Perhaps the Queen’s birthday holiday weekend is the wrong choice. It’s not summer and we are conditioned to spending our national day in the sun rather than on what is actually the opening of the snow season. Downhill skiing and zipping across mountain trails doesn’t quite project the image such an important event should enjoy. If so, what other day would work? We gained independence from mother England on 1st January 1901 and that shines brightly as a natural alternative. Given, however, that we tend to get up to some strange behaviour the night before, behaviour that might render a large number of celebrants unfit to take part in the festivities, perhaps not. There has, in the past, been strong support for merging Anzac Day, 25th April with Australia Day. I like the idea, but having visited both Gallipoli and Flanders Fields, I’d hate to see the spirit of the Anzacs take a back seat to anything. The 9th of May also has significance, being the opening of the first Federal parliament in Melbourne in 1901. It was also the opening date of the new Parliament in Canberra in 1927 and of the new Parliament House (the existing one) in 1988; to hell with summer, this would be my preferred model, but I’m just one vote. So, what do you think? Can we start a movement and put this present embarrassing, insensitive and divisive blot on our calendar into the public domain for discussion? I want to celebrate this day; I want to feel the pride ripple through my body. I want to feel the lump in my throat as they play the national anthem. I’ve never felt that way on any 26th of January in the past. I feel it at the AFL Grand Final every year but that’s another matter. The notion of celebrating our national day on a day that coincides with a date in history that recalls the arrival of an invading fleet intent on establishing a colony for another country is not my first choice, or my last. In fact it’s no choice.

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  1. James

    Our renowned tolerance, if it ever was no longer exists! With the continued racist policies against the original custodians of this land and our treatment of refugees our reputation is and should be in tatters.
    Ashamed white australian.

  2. scotchmistery

    A second.

    Nothing needs to be said. Those cretins with shoulders bedecked with “national flags”, are too stupid to realise, they carry the flag of another country in their rabid screams for blood on the sand, after being baited by Jones, Hynch and their ilk, and their less than intellectual diatribes.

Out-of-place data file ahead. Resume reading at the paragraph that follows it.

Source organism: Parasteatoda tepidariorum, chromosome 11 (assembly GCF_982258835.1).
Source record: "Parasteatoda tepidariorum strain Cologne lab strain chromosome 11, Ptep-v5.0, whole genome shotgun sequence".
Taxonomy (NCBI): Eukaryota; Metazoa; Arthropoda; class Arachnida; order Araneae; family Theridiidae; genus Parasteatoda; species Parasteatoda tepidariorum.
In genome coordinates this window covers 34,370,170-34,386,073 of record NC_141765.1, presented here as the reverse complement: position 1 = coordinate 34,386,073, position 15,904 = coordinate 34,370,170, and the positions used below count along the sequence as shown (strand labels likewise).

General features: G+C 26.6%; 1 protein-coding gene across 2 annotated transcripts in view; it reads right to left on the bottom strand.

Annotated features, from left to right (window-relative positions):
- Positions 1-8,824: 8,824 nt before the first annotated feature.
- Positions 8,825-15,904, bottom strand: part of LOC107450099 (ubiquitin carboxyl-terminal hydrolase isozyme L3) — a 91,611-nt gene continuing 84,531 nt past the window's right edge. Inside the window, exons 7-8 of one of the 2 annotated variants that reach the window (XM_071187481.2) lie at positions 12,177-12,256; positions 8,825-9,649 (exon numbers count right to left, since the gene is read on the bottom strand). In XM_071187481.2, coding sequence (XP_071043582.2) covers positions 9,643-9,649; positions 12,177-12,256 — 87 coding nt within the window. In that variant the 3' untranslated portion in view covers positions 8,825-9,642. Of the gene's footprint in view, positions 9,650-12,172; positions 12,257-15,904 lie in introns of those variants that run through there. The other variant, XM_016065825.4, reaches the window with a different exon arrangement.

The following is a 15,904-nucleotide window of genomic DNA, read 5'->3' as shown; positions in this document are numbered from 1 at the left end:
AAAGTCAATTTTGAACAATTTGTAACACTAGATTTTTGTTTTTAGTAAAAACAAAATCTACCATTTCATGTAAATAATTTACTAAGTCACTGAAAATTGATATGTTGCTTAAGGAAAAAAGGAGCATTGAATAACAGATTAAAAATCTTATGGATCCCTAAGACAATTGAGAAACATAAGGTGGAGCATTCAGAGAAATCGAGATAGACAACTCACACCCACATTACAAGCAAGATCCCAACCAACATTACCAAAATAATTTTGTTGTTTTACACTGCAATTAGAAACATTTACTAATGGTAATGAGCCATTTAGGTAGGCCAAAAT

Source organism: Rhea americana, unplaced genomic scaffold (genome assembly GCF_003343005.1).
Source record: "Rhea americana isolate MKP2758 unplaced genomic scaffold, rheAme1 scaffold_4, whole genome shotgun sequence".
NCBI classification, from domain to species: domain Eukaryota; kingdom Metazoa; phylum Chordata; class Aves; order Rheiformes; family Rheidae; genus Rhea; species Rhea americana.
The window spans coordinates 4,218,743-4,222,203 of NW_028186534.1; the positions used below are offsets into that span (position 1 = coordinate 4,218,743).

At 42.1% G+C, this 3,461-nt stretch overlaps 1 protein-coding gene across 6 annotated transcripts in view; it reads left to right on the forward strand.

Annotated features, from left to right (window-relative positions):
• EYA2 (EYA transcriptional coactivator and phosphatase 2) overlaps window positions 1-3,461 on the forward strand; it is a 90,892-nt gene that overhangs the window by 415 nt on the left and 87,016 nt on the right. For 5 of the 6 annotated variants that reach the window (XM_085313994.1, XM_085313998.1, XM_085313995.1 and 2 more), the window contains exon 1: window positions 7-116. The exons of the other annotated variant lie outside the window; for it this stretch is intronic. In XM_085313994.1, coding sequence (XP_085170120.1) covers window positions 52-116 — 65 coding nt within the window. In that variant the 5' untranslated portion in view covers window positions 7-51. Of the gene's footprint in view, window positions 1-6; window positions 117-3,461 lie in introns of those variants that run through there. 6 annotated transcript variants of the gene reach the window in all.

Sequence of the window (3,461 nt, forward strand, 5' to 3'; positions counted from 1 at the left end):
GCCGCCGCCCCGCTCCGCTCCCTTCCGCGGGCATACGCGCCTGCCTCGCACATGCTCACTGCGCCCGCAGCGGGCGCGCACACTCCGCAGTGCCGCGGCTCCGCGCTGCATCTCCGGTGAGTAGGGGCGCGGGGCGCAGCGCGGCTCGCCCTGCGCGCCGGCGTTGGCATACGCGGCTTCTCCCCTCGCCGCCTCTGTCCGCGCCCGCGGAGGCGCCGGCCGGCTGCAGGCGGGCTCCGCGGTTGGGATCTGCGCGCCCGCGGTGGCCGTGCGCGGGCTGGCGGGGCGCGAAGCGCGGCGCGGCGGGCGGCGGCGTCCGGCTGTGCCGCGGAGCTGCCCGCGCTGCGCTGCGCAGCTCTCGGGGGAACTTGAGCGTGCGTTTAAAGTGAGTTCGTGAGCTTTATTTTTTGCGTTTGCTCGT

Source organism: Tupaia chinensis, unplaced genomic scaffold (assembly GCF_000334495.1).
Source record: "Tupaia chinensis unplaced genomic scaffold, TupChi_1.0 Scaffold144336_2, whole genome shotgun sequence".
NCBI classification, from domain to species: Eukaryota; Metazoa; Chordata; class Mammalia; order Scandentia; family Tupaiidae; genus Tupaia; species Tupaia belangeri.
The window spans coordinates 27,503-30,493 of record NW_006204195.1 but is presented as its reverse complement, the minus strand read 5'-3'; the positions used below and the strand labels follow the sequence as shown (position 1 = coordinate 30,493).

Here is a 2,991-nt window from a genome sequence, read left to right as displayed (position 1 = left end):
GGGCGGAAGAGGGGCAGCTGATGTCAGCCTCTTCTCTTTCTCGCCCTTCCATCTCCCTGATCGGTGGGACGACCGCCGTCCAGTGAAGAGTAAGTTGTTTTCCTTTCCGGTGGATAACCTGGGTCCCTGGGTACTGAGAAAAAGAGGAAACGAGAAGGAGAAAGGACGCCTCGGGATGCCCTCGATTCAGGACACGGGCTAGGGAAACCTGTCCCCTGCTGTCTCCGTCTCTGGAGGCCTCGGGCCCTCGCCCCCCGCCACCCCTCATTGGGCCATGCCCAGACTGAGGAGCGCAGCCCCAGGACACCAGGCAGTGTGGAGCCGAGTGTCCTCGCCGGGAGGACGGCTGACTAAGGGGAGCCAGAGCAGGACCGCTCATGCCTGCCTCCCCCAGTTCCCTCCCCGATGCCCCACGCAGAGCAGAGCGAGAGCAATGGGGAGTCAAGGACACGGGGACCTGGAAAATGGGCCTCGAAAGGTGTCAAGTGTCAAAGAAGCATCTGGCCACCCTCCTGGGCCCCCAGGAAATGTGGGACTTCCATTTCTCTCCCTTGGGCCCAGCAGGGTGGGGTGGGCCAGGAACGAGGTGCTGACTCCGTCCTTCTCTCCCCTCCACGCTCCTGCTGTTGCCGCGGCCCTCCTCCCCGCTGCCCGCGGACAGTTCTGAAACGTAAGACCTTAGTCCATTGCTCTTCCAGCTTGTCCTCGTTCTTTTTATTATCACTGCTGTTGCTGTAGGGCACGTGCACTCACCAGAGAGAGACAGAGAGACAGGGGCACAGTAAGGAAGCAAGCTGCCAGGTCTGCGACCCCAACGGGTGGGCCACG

I also am shamed.

  3. PeterF

    A friend has always called 26th January New South Wales Day ( He’s from South Australia). He then goes on to propose 27th May as Australia day, since it is the date of the referendum in 1967 when it was decided by referendum that all Australians were to be counted as such.

  4. Keith Woolsey

    agree with scotchmistery, we have got to do something about that flag!

  5. Jamie Gardiner

    Great article. I have long thought 9 May 1901 was the best choice to celebrate, given the overload on 1 January. The first sitting of the first more-or-less democratically elected parliament of the new nation of Australia is a pretty logical and symbolic choice for a national day.

  6. Peter

    We could take note that our national flower, the wattle, has been in our landscape for all of that 30 million plus year’s journey. Its power as a unifying symbol is partly that it springs directly from that land and has been the great witness to the entire Australian story. It has welcomed us all, indigenous, colonial and modern day immigrants. In all of that time, and into the future, wattle is the great sign of resilience and adaption – key attributes of our national persona.
    National Wattle Day, gazetted as 1 September, would be a candidate for an alternate day of national celebration, reflection and re-commitment. But having the conversation about such matters is what is important in the short term.

    Terry Fewtrell – President of the Wattle Day Association

  7. Terry2